Collection Improvement Program

About the CIP 

Key Elements of the Collection Improvement Program (CIP)

The key elements of the Program are:

  • Staff or staff time dedicated to collection activities.
  • Expectation that all court costs, fees, and fines are generally due at the time of assessment (sentencing or judgment imposed date).
  • Defendants unable to pay in full on the day of assessment are required to complete an application for extension of time to pay.
  • Application information is verified and evaluated to establish an appropriate payment plan for the defendant.
  • Payment terms are usually strict.
  • Alternative enforcement options (e.g., community service) are available for those who do not qualify for a payment plan.
  • Defendants are closely monitored for compliance, and action is taken promptly for non-compliance:
    • Telephone contact and letter notification are required when a payment is missed;
    • Possible issuance of a warrant for continued non-compliance; and
    • Possible application of statutorily permitted collection remedies, such as programs for non-renewal of driver's license or vehicle registration.
  • A county or city may contract with a private attorney or a public or private vendor for the provision of collection services on delinquent cases (61+ days), after in-house collection efforts are exhausted.

An in-depth description of the components is available for review.

History

The Collection Improvement Program began over a decade ago as a voluntary model. In 2005, the 79th Texas Legislature recognized the importance of expanding the collection of court-ordered payments by adding Article 103.0033 to the Code of Criminal Procedure. This statute requires cities with a population of 100,000 or more, and counties with a population of 50,000 or more, to implement a Collection Improvement Program based on OCA's model. Population is based on the most recent federal decennial census. Prior to the 2010 federal census, a total of 78 counties and cities were required to implement a program, Based on the 2010 federal census, an additional 8 counties and 5 cities are required to implement a program, resulting in a total of 91 programs (62 counties and 29 cities). Estimated Additional Revenue Generated Estimated Additional Revenue Generated by Mandatory Collection Improvement Programs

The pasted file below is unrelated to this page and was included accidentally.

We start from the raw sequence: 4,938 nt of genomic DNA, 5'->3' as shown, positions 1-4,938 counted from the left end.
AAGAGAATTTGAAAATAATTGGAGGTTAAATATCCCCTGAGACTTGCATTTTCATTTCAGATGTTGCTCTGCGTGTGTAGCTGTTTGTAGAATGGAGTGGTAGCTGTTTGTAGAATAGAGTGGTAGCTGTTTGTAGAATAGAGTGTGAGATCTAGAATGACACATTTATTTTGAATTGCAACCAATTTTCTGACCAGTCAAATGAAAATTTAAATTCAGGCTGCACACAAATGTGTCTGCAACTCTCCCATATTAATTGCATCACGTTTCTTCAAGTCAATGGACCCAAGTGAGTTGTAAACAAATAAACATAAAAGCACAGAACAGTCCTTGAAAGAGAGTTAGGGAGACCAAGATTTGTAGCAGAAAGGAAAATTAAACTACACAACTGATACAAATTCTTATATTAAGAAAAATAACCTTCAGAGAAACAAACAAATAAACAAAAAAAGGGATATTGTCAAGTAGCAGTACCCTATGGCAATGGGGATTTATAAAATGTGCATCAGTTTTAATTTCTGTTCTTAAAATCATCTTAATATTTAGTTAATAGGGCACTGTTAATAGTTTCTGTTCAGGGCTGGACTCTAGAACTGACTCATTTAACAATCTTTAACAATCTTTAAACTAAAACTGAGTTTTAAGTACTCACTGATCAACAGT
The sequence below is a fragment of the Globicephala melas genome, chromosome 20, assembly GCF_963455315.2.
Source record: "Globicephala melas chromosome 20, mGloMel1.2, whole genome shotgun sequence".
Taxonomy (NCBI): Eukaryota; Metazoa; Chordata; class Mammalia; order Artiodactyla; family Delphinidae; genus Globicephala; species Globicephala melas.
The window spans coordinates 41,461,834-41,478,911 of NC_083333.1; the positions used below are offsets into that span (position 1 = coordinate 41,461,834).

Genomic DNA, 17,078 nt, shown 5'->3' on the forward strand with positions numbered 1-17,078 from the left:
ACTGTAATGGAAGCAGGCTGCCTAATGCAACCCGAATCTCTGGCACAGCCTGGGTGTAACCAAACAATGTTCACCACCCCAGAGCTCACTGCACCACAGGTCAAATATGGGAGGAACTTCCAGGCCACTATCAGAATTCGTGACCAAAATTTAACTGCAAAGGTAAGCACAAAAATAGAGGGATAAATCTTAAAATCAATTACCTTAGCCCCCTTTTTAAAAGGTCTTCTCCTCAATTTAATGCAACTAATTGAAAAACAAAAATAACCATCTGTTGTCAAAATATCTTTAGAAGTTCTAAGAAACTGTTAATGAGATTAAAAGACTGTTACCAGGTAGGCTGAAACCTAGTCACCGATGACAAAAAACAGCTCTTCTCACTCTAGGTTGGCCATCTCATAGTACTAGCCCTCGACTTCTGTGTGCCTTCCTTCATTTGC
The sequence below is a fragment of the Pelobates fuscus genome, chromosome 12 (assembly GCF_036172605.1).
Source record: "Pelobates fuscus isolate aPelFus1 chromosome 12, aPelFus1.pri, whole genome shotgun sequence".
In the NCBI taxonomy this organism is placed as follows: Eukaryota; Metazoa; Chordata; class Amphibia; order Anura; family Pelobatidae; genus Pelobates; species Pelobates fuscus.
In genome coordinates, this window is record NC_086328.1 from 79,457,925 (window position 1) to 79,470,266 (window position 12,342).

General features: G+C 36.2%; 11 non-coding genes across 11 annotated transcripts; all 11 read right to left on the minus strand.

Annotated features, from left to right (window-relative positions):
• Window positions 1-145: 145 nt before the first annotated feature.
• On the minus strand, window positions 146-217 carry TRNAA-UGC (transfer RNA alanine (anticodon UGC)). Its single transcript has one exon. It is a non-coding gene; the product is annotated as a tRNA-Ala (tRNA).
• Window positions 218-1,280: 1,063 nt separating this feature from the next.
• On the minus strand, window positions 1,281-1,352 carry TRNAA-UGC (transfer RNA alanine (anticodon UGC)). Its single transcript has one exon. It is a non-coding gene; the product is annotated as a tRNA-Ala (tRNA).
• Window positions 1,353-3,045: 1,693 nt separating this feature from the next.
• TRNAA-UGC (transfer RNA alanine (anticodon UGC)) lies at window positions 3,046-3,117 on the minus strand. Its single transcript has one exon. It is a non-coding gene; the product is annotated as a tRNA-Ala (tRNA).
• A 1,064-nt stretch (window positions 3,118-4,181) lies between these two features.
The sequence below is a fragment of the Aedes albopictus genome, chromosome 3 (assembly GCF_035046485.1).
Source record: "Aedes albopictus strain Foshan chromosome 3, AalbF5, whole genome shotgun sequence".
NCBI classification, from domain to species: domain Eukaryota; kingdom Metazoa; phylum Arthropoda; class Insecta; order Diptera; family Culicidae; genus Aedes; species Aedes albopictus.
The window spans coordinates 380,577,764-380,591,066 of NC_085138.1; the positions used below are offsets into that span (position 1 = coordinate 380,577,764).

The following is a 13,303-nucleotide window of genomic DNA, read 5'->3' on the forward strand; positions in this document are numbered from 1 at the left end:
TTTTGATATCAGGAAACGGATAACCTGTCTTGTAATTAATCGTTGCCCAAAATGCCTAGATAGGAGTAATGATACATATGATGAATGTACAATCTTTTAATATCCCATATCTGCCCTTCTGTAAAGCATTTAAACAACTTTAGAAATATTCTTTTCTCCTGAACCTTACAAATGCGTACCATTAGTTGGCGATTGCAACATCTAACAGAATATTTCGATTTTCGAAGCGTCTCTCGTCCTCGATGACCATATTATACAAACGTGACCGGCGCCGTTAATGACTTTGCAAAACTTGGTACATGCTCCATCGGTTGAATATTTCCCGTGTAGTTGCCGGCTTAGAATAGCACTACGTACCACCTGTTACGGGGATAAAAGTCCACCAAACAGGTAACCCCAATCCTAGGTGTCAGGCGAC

Estimated Additional Revenue Generated
 State Fiscal  Year      State      Local       Total
2006 $5,271,769 $15,815,306 $21,087,075
2007 $17,606,447 $52,819,340 $70,425,787
2008 $20,324,278 $60,972,834 $81,297,112
2009 $18,395,867 $55,187,602 $73,583,469
2010 $16,761,011 $50,283,032 $67,044,043
2011 $18,810,764 $56,432,292 $75,243,056
2012 $17,998,700 $53,996,101 $71,994,801
2013 $25,633,725 $76,901,176 $102,534,901
2014  $40,736,443  $122,209,330 $162,945,773
2015  $40,060,754 $120,182,261  $160,243,015
Total $221,599,758 $664,799,274 $886,399,032

The estimated additional revenue for the required/mandatory cities and counties is based on revenue reported to the Comptroller, information obtained from the pre- and post-mandatory collection rate determinations conducted by the Comptroller and the OCA CIP Audit Department, and conviction (including deferred adjudications and deferred dispositions) statistics reported to OCA by the courts or clerks. Although Harris County has received a waiver from implementing OCA’s CIP, the collection program for the county-level and district courts has implemented OCA’s CIP requirements. Therefore, the collections for those courts (40% of the total county court collections) are included in the estimated additional revenue.